Now, if students would wise up and form USEFUL clubs. Like baking, cooking, bartending and applied said knowledge and skills for the enjoyment of your clinical rounding teams (and specifically the Attending), I guarantee you will make huuuuge connections.

In regards to "doing something" as the OP mentioned, this is true to an extent. I honestly don't give two flying twigs about what club someone was in, president of, or Assistant to the Regional Manager position. But you're right, because a large number of people have their resumes padded with them, it looks odd NOT to have it. Same thing with research, unless it was ground breaking or you have two pages of research on your CV, for the part it's just casually there and expected to be there. Not having or at least experience can raise a question or two, or give an edge to someone else.

That being said, this was ONLY your first year. You don't have to run for a position, but maybe just sign up for underwater suturing next year. In your third year, try to get involved with research with your residents/attendings. You have plenty of time.
 
  • Like
Reactions: 1 user

DameJulie

Full Member
5+ Year Member
Apr 23, 2016
1,519
573
Status (Visible)
  1. Medical Student
I really don't blame OP for thinking this way, students at my school are literally fighting for "president of this" or "student government officer of that" thinking it's going to get them places. Oh and their pre-clinical grades, can't forget about those too.
Same. My school also has a pretty competitive culture to fight for club leaders from what I heard.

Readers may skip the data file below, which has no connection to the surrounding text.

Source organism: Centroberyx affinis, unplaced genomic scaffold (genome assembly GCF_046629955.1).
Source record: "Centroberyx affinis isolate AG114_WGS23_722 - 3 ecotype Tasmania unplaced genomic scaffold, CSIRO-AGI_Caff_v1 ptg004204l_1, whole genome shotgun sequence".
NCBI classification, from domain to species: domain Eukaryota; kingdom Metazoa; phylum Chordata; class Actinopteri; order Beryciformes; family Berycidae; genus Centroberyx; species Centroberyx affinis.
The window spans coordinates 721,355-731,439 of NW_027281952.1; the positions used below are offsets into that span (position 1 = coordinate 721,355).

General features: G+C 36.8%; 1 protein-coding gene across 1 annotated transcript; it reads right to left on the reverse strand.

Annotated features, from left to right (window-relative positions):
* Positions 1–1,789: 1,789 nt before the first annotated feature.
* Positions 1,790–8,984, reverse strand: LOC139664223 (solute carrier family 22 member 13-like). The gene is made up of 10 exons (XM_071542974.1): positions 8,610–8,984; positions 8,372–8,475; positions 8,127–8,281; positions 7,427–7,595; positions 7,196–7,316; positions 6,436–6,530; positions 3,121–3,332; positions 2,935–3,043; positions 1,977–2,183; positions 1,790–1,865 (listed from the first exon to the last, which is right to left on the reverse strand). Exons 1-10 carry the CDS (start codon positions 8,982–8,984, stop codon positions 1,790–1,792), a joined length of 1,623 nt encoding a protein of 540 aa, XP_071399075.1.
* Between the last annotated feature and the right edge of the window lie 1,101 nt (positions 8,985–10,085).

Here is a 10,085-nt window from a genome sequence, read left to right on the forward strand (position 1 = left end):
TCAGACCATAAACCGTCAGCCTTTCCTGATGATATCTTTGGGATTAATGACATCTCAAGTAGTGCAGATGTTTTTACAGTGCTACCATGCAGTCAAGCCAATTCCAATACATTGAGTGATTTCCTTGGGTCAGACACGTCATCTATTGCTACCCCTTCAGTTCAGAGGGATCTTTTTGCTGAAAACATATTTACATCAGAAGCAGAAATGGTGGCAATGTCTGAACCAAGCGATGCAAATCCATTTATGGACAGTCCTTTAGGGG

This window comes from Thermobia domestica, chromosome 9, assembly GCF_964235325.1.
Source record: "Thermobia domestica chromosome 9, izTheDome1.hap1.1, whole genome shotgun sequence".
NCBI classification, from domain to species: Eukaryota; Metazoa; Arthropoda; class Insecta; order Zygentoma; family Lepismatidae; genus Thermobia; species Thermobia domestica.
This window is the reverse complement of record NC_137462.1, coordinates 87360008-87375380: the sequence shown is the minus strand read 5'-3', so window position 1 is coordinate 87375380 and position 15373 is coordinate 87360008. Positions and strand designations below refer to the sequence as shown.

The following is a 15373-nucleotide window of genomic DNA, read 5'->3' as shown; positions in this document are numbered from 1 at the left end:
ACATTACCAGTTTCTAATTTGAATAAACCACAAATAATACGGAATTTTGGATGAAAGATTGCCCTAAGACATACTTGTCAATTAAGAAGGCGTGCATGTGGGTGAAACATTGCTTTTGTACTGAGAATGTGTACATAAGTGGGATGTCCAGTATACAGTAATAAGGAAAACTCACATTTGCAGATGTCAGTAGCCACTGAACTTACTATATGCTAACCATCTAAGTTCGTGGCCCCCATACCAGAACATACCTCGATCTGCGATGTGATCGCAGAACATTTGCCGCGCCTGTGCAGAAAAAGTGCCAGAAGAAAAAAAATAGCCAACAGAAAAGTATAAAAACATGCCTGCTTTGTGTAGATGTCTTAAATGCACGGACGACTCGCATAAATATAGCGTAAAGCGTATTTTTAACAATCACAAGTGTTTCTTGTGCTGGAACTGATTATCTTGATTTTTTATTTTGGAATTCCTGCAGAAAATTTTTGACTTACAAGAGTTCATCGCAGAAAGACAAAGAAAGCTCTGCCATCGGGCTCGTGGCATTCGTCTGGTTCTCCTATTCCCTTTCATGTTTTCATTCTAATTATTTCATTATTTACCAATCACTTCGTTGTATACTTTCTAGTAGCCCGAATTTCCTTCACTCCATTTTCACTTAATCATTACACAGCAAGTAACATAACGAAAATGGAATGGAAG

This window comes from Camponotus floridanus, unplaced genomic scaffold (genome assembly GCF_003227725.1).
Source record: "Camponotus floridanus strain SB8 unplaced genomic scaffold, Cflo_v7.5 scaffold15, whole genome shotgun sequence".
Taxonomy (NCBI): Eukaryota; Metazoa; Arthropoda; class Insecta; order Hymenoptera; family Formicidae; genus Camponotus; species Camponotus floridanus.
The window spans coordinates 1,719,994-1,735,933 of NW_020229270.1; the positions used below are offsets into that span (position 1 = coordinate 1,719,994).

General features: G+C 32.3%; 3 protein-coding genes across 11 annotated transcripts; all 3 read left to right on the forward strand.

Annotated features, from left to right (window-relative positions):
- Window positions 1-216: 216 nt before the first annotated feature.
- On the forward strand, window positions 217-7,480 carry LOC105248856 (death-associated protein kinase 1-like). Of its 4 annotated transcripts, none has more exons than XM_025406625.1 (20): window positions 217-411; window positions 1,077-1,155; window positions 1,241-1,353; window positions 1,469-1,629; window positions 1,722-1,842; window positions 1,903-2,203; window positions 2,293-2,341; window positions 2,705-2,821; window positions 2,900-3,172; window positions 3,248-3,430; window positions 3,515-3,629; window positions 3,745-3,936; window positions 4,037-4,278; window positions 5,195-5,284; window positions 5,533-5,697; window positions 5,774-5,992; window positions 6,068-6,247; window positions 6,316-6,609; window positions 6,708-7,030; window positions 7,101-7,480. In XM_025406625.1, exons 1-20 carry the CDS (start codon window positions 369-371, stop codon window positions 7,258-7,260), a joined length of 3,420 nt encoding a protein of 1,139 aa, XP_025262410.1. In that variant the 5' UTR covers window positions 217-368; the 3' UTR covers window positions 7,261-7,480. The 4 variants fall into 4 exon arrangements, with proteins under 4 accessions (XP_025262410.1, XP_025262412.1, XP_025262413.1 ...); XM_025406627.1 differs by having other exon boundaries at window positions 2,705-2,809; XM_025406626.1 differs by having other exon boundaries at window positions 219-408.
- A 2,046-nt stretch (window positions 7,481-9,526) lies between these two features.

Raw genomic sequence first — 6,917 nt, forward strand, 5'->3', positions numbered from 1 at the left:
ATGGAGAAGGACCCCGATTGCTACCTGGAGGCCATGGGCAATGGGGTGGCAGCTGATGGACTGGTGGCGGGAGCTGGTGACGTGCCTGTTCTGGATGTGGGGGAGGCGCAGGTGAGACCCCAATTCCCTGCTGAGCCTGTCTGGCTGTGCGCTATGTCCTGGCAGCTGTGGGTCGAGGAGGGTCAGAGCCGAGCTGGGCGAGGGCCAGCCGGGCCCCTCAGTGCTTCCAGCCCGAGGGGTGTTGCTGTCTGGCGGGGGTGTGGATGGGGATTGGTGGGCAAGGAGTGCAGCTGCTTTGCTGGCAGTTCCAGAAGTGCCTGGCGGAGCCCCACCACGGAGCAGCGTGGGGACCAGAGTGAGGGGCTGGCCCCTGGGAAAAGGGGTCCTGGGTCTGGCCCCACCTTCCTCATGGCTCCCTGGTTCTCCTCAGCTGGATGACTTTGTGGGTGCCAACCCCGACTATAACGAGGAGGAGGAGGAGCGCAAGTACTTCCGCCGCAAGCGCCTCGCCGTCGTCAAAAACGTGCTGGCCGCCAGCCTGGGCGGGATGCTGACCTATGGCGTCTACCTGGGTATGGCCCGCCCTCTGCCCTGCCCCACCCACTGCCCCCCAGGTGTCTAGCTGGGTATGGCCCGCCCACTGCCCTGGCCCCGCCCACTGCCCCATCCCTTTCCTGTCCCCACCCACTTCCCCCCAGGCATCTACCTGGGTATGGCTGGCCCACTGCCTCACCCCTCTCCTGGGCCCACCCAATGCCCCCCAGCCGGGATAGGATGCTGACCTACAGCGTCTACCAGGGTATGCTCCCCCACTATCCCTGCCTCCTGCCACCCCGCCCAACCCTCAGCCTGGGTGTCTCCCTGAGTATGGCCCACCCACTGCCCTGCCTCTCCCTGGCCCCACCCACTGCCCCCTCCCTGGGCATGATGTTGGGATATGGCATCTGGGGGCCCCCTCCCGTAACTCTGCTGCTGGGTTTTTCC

Lanhaines Elsetion

Full Member
2+ Year Member
Aug 31, 2017
44
37
Status (Visible)
  1. Medical Student
IMO if you're pursuing primary care, then spend some of your free time on things that you enjoy and don't overload yourself with random "filler" activities. Whether that is volunteering for something that matters to you or pursuing hobbies, etc. If you enjoy research and need to bolster your CV then give it a shot but you probably don't need a ton of it. Just make sure you do well on boards and rotations.
 
  • Like
Reactions: 1 user

JSReed

Full Member
7+ Year Member
Aug 11, 2011
272
250
Status (Visible)
  1. Medical Student (Accepted)
Honestly no one even cares what it is, they just want to see that you care about something other than medicine. If you like playing guitar, just go play some open mics. If you like cooking, host potluck dinners. Do something you enjoy and try to share it with the world, regardless of how that looks/doesn't look on your CV.

If you don't have any free time between boards studying and class studying, you have a time management issue. No one is studying 17 hours a day every single day.
 

bioarchaeologist

MS3
5+ Year Member
Mar 31, 2015
94
277
At the hospital...
Status (Visible)
  1. Medical Student
I think the only thing worth stressing about is research if you are interested in specialties that like it. Otherwise, spend your time trying out new hobbies or prepping for boards if you really, really, really wanna study. Personally, I'm chilling the entire 8 weeks.
 

samac

Full Member
5+ Year Member
Dec 11, 2014
5,323
10,040
Status (Visible)
  1. Resident [Any Field]